Dr. Noa Kageyama, author of The Bulletproof Musician, writes in a post titled “How Can We Develop a More Courageous Mindset? (Plus the Secret of Life):

There is an interesting study which came out just last week that I think provides some interesting insight. It was called The End of History Illusion and described how 19,000 participants, ranging from age 18 to 68 consistently underestimated how much they would change over the next decade.

They were asked to evaluate how much they had changed over the last ten years – from their personality, to core values, and likes/dislikes. Then they were asked to predict how much they would change in the next decade ahead. Interestingly, no matter how young or old they were, even though they acknowledged how much they had changed in the previous ten years, they consistently underestimated how much they would change in the next ten years.

I suspect that we not only underestimate how much our personality, core values, and likes and dislikes will change, but how much we will change in the domain of expertise and skill development as well. . . .

Ten years ago music was not in my life. There was only a faint glimmer of a long ago dream to play the harp someday. Three years ago I couldn’t begin to fathom how much I would learn, or how much I would change, or how much connection and joy and excitement I would find through blogging, through playing my harp, and through an entirely new craft. I can’t begin to predict what the next three years, or ten years will bring, or how I will change and grow in the process. Life keeps opening up in new and completely unpredictable ways, and I keep being surprised and delighted. Each birthday marks the beginning of another year of adventures.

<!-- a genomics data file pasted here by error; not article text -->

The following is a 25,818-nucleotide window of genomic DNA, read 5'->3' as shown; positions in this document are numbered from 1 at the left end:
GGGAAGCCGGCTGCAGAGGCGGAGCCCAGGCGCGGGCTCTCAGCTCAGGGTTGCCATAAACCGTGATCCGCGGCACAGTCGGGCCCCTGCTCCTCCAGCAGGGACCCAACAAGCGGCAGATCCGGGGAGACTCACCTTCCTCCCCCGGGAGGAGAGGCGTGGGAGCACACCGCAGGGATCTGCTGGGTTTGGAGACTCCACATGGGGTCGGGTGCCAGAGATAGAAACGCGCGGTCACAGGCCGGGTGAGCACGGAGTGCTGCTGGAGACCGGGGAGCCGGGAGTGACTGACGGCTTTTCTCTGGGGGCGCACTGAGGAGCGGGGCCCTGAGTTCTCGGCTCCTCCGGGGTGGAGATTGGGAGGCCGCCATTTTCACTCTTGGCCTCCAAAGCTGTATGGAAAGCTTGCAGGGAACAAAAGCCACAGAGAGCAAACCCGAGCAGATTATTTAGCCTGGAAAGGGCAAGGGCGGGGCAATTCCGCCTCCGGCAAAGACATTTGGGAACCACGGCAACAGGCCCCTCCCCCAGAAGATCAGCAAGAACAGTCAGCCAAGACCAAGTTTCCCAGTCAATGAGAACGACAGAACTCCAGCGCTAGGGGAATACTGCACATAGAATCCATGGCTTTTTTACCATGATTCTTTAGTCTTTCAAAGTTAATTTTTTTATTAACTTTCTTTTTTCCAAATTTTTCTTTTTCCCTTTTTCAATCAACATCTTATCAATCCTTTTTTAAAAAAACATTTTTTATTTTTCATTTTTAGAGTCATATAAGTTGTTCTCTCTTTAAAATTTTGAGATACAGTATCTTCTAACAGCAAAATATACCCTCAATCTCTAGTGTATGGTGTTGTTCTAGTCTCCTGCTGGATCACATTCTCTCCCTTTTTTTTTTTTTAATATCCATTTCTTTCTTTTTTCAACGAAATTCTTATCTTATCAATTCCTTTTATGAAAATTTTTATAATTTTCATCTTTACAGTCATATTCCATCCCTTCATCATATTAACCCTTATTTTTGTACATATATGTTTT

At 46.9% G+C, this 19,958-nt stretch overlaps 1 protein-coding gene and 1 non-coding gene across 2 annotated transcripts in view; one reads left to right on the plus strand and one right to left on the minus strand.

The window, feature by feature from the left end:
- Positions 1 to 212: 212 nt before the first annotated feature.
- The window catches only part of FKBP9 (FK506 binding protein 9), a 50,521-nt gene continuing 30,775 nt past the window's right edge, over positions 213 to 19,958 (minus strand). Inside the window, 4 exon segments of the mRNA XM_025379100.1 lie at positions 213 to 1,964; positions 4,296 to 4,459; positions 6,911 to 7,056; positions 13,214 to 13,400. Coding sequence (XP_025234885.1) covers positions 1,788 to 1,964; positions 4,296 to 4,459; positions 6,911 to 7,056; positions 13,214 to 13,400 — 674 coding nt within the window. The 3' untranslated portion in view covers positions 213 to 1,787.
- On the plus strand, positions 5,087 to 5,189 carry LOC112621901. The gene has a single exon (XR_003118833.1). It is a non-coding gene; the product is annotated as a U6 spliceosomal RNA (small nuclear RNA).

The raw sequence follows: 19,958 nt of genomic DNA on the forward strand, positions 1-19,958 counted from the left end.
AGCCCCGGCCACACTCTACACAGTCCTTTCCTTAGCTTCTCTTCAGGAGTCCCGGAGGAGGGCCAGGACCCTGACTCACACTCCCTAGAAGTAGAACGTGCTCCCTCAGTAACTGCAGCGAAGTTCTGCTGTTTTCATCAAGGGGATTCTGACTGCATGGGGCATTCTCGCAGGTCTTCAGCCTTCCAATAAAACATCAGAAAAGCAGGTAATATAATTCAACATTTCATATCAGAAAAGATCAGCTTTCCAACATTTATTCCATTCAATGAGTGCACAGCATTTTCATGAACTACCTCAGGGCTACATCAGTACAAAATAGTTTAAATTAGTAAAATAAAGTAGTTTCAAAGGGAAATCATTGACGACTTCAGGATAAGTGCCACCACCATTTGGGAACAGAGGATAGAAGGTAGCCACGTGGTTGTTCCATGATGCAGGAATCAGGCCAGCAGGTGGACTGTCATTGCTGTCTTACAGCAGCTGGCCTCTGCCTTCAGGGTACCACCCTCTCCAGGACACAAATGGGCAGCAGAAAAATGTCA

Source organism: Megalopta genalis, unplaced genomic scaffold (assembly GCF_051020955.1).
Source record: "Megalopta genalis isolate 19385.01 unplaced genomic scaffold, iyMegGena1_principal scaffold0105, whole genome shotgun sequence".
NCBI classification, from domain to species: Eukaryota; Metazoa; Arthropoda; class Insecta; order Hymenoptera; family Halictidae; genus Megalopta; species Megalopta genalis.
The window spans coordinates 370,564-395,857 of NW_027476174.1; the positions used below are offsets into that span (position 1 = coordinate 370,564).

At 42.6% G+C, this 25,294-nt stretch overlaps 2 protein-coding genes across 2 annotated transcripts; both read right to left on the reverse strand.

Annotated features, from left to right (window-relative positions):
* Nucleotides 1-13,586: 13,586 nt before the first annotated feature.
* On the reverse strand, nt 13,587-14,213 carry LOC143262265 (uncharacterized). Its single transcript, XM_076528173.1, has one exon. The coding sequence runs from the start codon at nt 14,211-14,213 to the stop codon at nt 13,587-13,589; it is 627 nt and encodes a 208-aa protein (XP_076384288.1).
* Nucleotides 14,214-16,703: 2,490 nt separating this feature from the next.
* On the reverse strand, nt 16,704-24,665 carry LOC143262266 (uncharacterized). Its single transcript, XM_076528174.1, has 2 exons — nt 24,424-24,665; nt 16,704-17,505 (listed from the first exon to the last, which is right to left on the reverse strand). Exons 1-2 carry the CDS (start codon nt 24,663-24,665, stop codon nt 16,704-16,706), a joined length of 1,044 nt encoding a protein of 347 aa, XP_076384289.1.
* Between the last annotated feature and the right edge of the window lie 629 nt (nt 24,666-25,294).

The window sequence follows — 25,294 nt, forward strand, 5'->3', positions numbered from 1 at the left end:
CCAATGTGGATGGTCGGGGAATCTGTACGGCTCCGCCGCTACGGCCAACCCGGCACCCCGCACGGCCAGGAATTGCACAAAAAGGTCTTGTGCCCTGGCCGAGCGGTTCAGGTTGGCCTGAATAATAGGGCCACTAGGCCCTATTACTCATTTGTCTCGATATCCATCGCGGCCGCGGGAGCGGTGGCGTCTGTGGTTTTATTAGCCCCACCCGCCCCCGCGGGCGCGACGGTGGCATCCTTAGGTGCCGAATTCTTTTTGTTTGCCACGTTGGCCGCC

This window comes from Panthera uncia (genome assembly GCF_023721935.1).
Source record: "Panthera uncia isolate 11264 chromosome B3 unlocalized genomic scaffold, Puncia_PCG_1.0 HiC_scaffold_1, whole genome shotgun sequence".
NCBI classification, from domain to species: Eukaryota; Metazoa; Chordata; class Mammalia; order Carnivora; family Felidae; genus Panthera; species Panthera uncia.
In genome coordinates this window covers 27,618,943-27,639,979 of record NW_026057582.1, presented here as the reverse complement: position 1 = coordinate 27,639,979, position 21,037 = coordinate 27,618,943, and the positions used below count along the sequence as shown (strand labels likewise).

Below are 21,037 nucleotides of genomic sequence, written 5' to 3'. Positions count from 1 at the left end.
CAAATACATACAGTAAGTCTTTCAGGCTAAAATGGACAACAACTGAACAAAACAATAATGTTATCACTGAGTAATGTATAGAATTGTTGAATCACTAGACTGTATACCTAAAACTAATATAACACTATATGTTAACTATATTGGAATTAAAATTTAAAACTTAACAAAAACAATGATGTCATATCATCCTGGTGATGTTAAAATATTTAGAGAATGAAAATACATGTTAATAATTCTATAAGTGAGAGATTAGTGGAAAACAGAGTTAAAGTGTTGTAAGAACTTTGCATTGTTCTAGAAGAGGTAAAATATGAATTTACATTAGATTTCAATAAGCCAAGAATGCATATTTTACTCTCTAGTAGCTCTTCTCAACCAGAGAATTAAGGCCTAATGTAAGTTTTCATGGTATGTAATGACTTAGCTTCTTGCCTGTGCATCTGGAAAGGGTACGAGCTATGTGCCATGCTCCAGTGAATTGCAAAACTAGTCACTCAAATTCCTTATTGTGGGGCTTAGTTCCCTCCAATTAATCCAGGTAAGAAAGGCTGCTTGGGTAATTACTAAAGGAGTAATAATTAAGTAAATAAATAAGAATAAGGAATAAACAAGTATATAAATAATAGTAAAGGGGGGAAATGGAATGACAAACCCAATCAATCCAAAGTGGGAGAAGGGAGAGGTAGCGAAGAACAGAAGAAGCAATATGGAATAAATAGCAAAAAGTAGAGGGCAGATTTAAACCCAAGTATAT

Yet this year’s birthday also brings a quiet sadness. With this birthday I am the same age my mother was when she died. By the time she was 61, she’d given up on life, trading any possibilities of surprise and delight for the vodka and bourbon bottles. That Thanksgiving the alcohol finally killed her.

I wonder at the essential difference between us: What made my mother see her life as over at 61? What makes me, at the very same age, see my life as an adventure? What makes me see each day of my life as an opportunity to see what happens next?

With this birthday, I’ve never been more grateful to be so unlike her.

More Socks, And a Mystery Knit-Along

The knitting obsession continues unabated. I thought it might ease a bit when I finished my sweater, but no, I am still knitting at every free moment.  For the last two weeks, my hands have held knitting needles much more often than they have held harp strings.  And I realized earlier this week that I like knitting nearly as much as I like playing the harp.

I just finished my first socks knit with needles, instead of knit on the sock loom. I used the same Patons Kroy sock yarn that I used with the loomed socks, yet these are much thicker and bulkier for having been knit traditionally.

First Needle-knit Socks
First Needle-knit Socks

This sock pattern creates the heel by knitting a heel flap, which I think is too bulky,  plus it disrupts the stripes. I like the short-row, traditional looking heel created on the sock loom much better. I found instructions for creating this short-row heel using knitting needles, which I’ll try on these babies: